Furloughed? This challenging time can be an opportunity for reflection and growth
Many workers were blissfully unaware of what it meant to be furloughed before COVID-19. Now, millions of Americans are living the challenging realities of furloughs and workshare programs — namely, lost income, potential changes to benefits and uncertainty. In addition to these material concerns, furlough can stoke emotional and psychological stress. In the Harvard Business Review, sociologist Aliya Rao writes, “employment, or lack thereof, has become an intrinsic marker of a person’s moral worth.”
Despite these hardships, the disruption of furloughs can be a unique opportunity for reflection. Labor market experts Tomas Chamorro-Premuzic and Becky Frankiewicz suggest, “Many of us get caught in the trap of normalcy and routine in our careers and forget to re-examine our interests and life objectives. This crisis gives us time to re-evaluate our futures in a way that we may have never been given before.”
The Portland State School of Business career staff has recommendations to help furloughed employees leverage this time to reflect on goals and values.
Develop new skills and credentials
Historically, MBA applications rise when people find it difficult to find, keep or get promoted into jobs. Business school is a popular choice for many reasons: management training, content area specializations, built-in networking opportunities and mobility into a wide variety of careers and opportunities with high salaries. Additionally, graduate school can be completed full- or part-time. Our Portland State School of Business website includes detailed information about each graduate business degree program.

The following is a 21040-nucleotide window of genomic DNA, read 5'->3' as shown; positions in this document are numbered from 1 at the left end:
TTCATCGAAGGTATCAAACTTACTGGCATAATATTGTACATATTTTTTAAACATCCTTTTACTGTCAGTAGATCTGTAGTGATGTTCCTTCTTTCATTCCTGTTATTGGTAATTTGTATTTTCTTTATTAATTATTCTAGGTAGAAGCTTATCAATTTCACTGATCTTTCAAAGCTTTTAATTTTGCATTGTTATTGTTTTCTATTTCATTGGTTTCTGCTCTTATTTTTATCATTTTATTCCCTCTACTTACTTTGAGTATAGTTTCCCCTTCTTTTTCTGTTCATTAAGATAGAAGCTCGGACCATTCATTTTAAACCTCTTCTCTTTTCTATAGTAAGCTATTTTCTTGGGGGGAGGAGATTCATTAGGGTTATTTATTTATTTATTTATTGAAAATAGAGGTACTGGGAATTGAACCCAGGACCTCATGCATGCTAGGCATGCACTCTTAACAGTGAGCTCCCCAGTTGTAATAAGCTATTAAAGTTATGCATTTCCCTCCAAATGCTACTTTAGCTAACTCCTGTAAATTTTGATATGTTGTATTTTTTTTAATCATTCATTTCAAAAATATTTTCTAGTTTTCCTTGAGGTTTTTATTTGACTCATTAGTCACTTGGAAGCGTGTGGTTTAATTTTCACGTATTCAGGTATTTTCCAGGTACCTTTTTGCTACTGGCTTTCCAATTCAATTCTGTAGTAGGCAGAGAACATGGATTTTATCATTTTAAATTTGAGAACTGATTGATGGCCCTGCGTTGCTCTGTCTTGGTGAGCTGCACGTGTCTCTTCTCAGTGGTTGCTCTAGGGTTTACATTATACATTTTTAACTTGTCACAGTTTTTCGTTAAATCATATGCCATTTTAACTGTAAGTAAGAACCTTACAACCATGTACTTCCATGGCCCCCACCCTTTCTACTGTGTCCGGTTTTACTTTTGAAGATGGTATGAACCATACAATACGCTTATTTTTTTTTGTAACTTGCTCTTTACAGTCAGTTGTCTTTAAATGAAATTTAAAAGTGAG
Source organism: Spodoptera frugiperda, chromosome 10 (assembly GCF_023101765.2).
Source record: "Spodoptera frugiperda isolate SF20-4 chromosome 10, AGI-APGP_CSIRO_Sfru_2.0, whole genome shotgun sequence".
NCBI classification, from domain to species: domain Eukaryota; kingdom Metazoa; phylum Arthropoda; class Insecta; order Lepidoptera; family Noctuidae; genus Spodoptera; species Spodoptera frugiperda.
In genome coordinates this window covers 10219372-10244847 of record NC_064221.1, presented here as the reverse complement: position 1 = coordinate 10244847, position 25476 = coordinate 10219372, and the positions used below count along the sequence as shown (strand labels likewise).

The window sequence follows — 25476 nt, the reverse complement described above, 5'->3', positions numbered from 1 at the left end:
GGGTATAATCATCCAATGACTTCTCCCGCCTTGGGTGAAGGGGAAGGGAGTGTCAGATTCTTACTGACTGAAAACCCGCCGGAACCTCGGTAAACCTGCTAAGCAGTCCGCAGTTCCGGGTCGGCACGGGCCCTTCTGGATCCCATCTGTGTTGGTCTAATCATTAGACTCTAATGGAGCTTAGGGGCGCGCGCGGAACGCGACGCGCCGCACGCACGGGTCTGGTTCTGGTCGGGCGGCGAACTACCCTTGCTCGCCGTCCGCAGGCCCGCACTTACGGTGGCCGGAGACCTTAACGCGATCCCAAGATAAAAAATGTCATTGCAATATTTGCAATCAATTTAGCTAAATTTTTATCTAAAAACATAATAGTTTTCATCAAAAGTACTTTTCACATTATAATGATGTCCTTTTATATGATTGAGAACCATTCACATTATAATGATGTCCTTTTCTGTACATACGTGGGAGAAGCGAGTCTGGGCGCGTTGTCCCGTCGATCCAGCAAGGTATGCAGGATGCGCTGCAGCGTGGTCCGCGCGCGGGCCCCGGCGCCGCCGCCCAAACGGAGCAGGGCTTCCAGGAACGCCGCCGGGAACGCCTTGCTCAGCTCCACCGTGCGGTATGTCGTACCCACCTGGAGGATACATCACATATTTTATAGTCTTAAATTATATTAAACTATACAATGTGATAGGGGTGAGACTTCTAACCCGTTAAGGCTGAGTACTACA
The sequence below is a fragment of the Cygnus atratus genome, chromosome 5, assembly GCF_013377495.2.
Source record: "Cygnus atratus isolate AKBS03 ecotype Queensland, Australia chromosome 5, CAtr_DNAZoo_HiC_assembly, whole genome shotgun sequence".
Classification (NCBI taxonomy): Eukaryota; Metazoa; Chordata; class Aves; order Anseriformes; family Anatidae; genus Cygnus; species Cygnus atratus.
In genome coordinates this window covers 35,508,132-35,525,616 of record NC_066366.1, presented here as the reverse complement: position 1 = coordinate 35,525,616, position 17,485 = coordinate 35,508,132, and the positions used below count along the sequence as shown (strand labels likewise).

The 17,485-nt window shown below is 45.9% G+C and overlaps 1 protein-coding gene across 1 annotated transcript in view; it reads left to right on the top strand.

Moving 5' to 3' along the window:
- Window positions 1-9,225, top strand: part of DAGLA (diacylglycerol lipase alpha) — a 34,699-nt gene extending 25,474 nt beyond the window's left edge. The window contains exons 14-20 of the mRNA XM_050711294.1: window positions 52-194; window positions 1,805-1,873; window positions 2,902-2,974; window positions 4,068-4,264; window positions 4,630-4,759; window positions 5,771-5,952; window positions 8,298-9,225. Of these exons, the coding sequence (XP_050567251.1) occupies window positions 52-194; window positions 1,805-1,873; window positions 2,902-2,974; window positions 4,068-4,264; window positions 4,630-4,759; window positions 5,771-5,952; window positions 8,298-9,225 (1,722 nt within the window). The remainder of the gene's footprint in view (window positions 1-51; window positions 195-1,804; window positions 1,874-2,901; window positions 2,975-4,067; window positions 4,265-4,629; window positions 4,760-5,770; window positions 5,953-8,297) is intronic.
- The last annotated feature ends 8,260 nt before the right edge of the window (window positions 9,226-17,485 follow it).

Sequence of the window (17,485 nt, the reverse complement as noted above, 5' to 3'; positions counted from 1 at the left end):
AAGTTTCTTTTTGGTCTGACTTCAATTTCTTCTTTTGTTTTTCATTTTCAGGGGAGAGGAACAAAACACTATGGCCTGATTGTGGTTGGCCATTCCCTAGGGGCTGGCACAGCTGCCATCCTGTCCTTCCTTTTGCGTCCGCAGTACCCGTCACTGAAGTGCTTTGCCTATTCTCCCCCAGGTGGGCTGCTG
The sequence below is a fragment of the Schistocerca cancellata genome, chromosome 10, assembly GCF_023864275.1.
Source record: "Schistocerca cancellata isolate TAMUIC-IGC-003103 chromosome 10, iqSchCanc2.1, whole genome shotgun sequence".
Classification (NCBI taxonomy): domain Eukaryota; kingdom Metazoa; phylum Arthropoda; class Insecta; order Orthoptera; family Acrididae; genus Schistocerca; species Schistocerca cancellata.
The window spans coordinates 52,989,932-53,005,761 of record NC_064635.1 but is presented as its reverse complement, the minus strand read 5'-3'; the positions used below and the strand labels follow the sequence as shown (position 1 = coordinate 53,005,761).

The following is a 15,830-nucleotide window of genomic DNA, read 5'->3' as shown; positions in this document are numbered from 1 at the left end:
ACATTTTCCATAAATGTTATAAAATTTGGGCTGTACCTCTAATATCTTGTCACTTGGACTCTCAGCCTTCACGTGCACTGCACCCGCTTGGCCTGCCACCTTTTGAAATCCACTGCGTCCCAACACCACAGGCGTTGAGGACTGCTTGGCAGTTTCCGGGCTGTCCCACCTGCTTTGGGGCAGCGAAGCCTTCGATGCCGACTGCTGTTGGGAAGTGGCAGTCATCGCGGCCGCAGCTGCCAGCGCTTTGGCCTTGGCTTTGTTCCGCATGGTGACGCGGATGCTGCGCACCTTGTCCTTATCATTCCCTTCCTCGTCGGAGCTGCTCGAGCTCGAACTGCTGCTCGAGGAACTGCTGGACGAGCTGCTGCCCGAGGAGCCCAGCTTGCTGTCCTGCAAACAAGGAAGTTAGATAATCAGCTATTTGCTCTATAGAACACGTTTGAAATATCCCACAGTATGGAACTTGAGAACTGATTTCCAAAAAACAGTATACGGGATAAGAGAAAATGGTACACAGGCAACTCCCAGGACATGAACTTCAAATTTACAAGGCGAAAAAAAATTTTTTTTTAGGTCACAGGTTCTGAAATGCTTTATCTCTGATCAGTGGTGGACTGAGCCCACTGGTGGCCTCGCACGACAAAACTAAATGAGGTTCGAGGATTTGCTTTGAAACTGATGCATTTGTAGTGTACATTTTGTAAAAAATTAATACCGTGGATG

A furloughed employee who is not ready to commit to a graduate program might consider a certificate — a short, flexible program that can complement existing skill sets and open doors into new industries and functional areas. School of Business graduate business certificates include Global Supply Chain Management, Social Innovation and Entrepreneurship, HR Analytics and more.
For those with an interest in practicing a specific skill or developing a high-level understanding of a particular topic, there are an abundance of course offerings available online. Online learning will not confer an accredited degree or credentials but can provide a great opportunity to upskill in an affordable, flexible format. These services include Coursera, Udemy, Khan Academy and Skillshare.
Re-think your job search
The prospect of finding a new job is scary, especially amid the worst recession of the 21st century. However, the story is more complicated than high unemployment numbers. The coronavirus pandemic is one of the most unequal in history, and has “severely affected jobs in restaurants, hotels and entertainment venues as Americans try to avoid crowded places.” The visualization below shows how jobs have been gained or lost for each 25% quartile of income earners.
Jobs for white collar workers have either bounced back or, for the top 50% of earners, have a promising upward trajectory. But this news is quite grim for the lowest 50% of earners, suggesting worrying implications for exacerbated wealth inequality.